Army called in to enforce Nepal curfew

Thousands of troops have been stationed in Kathmandu to enforce a curfew aimed at thwarting a massive rally planned by Nepalese opposition groups on the anniversary of the king's seizure of absolute power.

    Government says the curfew is necessary to stop rebel attacks

    After residents rushed out to buy groceries and supplies, the city was nearly deserted on Friday as 15,000 soldiers and policemen patrolled the streets.

    The 8am to 6pm curfew has been ordered to prevent a rally organised by Nepal's seven main political parties to protest King Gyanendra's seizure of power last February after he sacked the interim government.

    The government has said the rally must be stopped because it has information that communist rebels plan to use the event to stage attacks. Maoist guerrillas have been fighting to set up a socialist government.

    Opposition clampdown

    An anonymous senior government official said troops were guarding strategic areas and would ensure there are no disturbances.

    The curfew follows a series of sweeping raids on Wednesday in which security forces detained 78 senior politicians, student leaders and rights activists the National Human Rights Commission said in a statement.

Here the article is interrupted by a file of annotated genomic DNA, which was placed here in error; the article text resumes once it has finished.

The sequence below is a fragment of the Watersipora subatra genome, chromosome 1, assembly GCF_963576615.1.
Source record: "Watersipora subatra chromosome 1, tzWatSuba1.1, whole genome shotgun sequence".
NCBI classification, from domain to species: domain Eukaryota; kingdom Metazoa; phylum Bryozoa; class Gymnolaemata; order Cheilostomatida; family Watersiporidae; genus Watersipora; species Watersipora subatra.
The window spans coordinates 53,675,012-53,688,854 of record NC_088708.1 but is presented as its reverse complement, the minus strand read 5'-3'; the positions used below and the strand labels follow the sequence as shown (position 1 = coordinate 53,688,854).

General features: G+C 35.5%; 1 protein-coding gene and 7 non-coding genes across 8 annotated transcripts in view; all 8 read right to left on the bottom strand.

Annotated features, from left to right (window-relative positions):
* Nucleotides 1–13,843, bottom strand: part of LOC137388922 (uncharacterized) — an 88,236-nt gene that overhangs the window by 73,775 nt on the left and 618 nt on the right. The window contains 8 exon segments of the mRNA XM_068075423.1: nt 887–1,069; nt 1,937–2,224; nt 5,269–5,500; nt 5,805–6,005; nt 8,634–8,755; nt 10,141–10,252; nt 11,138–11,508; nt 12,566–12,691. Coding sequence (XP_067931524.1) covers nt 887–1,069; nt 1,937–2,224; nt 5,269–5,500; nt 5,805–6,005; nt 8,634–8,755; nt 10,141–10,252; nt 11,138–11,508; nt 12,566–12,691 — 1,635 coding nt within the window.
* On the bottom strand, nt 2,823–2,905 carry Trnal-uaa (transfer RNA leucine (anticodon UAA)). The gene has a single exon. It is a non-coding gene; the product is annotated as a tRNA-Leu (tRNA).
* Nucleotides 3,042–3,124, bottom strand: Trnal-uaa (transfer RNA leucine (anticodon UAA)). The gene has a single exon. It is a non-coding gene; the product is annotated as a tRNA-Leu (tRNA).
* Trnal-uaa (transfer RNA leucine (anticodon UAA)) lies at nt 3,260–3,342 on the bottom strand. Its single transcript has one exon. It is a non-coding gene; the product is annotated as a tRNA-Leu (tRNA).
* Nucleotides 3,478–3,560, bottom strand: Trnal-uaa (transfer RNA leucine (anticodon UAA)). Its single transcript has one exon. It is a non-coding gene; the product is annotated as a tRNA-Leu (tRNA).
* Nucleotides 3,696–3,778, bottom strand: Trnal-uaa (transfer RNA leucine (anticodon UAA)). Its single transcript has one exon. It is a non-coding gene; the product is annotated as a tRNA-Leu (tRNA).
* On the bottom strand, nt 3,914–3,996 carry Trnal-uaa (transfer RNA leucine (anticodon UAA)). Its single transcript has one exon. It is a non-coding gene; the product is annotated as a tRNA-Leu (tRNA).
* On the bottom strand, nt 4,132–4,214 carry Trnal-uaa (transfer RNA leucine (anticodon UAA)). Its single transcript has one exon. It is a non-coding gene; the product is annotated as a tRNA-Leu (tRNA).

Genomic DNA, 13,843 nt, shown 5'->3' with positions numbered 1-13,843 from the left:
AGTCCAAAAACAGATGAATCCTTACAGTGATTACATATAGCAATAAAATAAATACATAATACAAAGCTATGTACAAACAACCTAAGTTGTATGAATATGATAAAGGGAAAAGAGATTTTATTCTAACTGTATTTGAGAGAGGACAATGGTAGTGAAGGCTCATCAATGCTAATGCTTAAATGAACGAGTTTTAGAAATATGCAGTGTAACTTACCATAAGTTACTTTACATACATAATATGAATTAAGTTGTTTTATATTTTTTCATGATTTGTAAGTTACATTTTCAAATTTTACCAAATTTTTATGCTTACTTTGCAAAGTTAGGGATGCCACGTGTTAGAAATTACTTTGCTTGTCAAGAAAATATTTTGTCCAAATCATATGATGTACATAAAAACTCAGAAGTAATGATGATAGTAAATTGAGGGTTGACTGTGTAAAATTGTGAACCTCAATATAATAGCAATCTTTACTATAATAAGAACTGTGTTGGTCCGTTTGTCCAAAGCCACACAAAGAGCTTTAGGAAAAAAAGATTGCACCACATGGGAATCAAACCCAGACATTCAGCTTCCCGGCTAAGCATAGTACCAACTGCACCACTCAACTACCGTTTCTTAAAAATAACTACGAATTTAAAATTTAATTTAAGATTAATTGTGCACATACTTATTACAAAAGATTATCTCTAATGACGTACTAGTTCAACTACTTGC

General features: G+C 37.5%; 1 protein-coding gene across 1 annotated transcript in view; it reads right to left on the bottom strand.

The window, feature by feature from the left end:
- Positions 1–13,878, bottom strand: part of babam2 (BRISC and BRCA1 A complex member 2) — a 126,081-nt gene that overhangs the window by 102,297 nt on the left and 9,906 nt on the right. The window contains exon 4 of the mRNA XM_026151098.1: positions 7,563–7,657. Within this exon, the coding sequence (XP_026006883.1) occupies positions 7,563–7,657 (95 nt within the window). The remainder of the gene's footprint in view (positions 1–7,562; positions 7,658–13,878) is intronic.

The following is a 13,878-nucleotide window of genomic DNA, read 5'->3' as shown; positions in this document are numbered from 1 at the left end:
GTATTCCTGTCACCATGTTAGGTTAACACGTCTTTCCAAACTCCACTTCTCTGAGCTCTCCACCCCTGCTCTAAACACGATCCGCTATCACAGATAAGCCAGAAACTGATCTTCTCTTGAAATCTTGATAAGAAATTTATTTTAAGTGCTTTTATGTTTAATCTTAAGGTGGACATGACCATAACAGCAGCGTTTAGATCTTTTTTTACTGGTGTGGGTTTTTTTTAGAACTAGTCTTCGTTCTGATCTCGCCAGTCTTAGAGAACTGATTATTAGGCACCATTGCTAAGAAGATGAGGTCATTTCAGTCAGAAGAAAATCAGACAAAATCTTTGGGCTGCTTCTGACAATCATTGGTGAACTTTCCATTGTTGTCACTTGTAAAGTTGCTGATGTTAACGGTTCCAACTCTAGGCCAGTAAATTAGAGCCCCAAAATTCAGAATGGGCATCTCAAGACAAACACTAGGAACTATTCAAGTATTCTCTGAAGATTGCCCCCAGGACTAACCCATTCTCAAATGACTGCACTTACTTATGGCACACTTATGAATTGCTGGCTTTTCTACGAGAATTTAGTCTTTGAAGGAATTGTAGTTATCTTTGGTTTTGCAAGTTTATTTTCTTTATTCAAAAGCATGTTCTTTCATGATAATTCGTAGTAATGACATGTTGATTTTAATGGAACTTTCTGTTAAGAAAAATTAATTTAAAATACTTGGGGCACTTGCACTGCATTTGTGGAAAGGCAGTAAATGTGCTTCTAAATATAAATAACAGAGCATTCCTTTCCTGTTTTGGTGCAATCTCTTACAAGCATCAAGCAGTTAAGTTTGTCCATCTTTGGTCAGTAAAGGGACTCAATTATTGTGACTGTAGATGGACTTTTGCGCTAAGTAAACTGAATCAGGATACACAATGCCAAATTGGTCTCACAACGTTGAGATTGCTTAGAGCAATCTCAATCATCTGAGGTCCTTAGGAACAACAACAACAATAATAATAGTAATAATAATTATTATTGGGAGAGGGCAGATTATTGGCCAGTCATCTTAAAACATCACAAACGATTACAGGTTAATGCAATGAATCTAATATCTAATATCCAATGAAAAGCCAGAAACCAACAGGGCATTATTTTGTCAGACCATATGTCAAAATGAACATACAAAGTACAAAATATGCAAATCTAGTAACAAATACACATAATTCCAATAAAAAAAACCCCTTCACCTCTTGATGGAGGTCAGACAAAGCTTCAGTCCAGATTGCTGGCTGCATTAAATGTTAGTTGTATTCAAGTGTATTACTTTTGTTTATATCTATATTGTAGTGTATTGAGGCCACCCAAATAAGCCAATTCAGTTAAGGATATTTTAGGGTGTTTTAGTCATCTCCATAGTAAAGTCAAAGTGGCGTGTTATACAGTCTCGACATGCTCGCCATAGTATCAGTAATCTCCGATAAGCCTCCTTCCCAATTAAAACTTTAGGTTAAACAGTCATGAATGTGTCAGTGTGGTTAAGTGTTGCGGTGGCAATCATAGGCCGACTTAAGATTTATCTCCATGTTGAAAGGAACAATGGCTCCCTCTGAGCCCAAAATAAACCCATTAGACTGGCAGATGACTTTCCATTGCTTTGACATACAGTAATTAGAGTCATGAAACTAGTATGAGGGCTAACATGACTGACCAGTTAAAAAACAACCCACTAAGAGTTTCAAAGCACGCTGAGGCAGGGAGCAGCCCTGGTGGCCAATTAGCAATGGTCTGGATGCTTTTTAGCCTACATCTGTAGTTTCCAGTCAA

Kamal Thapa, the Nepalese home minister, said: "We were compelled to take some preventive measures because we have information that the Maoists are planning to create confusion and trigger violence during the rally. We have to protect the people and maintain peace and tranquility."

    Thapa said several people have been temporarily detained but refused to provide further details.

    The government had issued orders to arrest some 200 people, but had managed to apprehend less than half that number. Some of those who evaded police said they were still trying to organise the protest.

    Communication shutdown

    Ram Sharan Mahat, a senior leader of Nepali Congress, said he was unable to contact colleagues since they were either in jail or in hiding.

    The authorities blocked the internet and both landline and mobile telephone services on Thursday, but later restored landlines and internet communications.

    150,000 people took to the
    streets in a pro-democracy rally

    The last time such measures were taken was last February, when the government sought to stifle dissent after Gyanendra assumed direct rule.

    Gyanendra had charged the previous administration with failing to fight corruption or contain the communist insurgency.

    Last week, 150,000 people led by pro-democracy activists gathered in a southwestern Nepal town in the largest political rally since the king's power grab.

    SOURCE: Agencies


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